How many times must we ‘discover’ something we’ve discovered before – particularly when our lives and our futures depend on reacting appropriately, and shaping society, to incorporate the lessons learned?
One of the most transformative experiences in my life was from studying soil science many years ago. Getting something of an understanding of the inner workings of that thin skin which covers our earth created thought-connections in my mind that had me looking at the world in a profoundly new way.
Amongst the many things I realised and gained appreciation for was the myriad mechanisms in natural systems that, in concert with each other, provided incredible stability and harmony. I recognised that if only many more people would come to study and learn genuine, holistic, biological soil science (rather than the reductionist chemistry- and product-focussed ‘science’ encouraged in universities today by industry) we are actually well able to mimic these systems to bring the same harmony into our own fields, and thus retain resilience whilst still providing for our needs. We could give back to the soil as much as we take. Indeed, we could even reverse our current soil inventory deficit by building soil.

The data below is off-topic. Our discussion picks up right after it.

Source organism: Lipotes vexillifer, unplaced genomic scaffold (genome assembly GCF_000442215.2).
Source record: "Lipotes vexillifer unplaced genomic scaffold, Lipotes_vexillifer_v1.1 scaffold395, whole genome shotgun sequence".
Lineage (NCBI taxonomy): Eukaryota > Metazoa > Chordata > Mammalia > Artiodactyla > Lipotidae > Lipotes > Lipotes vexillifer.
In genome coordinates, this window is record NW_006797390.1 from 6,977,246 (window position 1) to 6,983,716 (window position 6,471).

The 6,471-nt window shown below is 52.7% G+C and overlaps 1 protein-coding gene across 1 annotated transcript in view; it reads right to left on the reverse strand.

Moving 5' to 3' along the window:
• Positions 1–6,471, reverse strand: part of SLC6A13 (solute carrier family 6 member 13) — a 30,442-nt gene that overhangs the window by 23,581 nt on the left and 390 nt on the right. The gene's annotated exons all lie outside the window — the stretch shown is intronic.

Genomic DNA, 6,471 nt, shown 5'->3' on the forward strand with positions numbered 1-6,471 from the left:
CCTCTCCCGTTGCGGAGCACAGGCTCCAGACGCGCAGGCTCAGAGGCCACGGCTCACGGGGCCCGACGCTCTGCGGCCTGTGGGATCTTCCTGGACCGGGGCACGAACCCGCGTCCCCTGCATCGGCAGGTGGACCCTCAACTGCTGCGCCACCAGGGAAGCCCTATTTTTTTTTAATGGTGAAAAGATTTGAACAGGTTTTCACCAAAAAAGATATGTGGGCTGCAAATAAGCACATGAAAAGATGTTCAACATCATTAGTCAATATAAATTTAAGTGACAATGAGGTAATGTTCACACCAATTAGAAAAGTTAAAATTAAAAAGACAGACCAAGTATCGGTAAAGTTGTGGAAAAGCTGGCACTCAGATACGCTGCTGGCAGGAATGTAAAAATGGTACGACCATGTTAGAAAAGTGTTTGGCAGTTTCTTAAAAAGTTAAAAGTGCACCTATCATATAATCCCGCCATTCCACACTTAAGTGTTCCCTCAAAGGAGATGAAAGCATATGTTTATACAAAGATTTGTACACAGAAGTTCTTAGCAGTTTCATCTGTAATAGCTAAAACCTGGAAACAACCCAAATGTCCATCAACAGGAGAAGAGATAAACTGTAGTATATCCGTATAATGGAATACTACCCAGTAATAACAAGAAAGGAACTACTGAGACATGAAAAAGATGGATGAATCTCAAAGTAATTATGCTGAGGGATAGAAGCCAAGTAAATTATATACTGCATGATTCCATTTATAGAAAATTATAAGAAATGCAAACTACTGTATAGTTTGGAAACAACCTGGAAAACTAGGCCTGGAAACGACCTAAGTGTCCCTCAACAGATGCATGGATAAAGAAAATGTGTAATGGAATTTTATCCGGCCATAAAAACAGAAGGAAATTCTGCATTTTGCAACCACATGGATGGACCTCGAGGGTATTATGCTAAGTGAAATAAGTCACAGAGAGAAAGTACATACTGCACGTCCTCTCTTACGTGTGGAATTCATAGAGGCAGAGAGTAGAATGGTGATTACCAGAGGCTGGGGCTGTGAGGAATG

I learned that the carbon cycle was a, or the, critical element. Contrary to popular belief, water soluble nitrogen applications actually depletes soil carbon, rather than builds it – because soil micro-organisms, if I am to use simplistic terminology, feed on nitrogen, and excess soluble supplies send them into a frenzy of activity. That activity is focussed on breaking down organic matter (carbon rich humus). Regular dousings of water-soluble nitrogen fertiliser (and yes, that also includes concentrated chicken litter and blood meal) turns our microscopic soil buddies into hyperactive, and short lived, soil baddies. The same thing occurs with over-aeration of soil from ploughing and other manipulations. The result is rapid plant growth, but at the expense of plant health – and, significantly, resulting in our effectively burning up the organic matter content in our soils, without which there can be no life on this earth.
I learned these things a decade and a half ago, and from reading books decades older, and yet today we still find articles titled ‘New research: synthetic nitrogen destroys soil carbon, undermines soil health‘.
The case for synthetic N as a climate stabilizer goes like this. Dousing farm fields with synthetic nitrogen makes plants grow bigger and faster. As plants grow, they pull carbon dioxide from the air. Some of the plant is harvested as crop, but the rest—the residue—stays in the field and ultimately becomes soil. In this way, some of the carbon gobbled up by those N-enhanced plants stays in the ground and out of the atmosphere.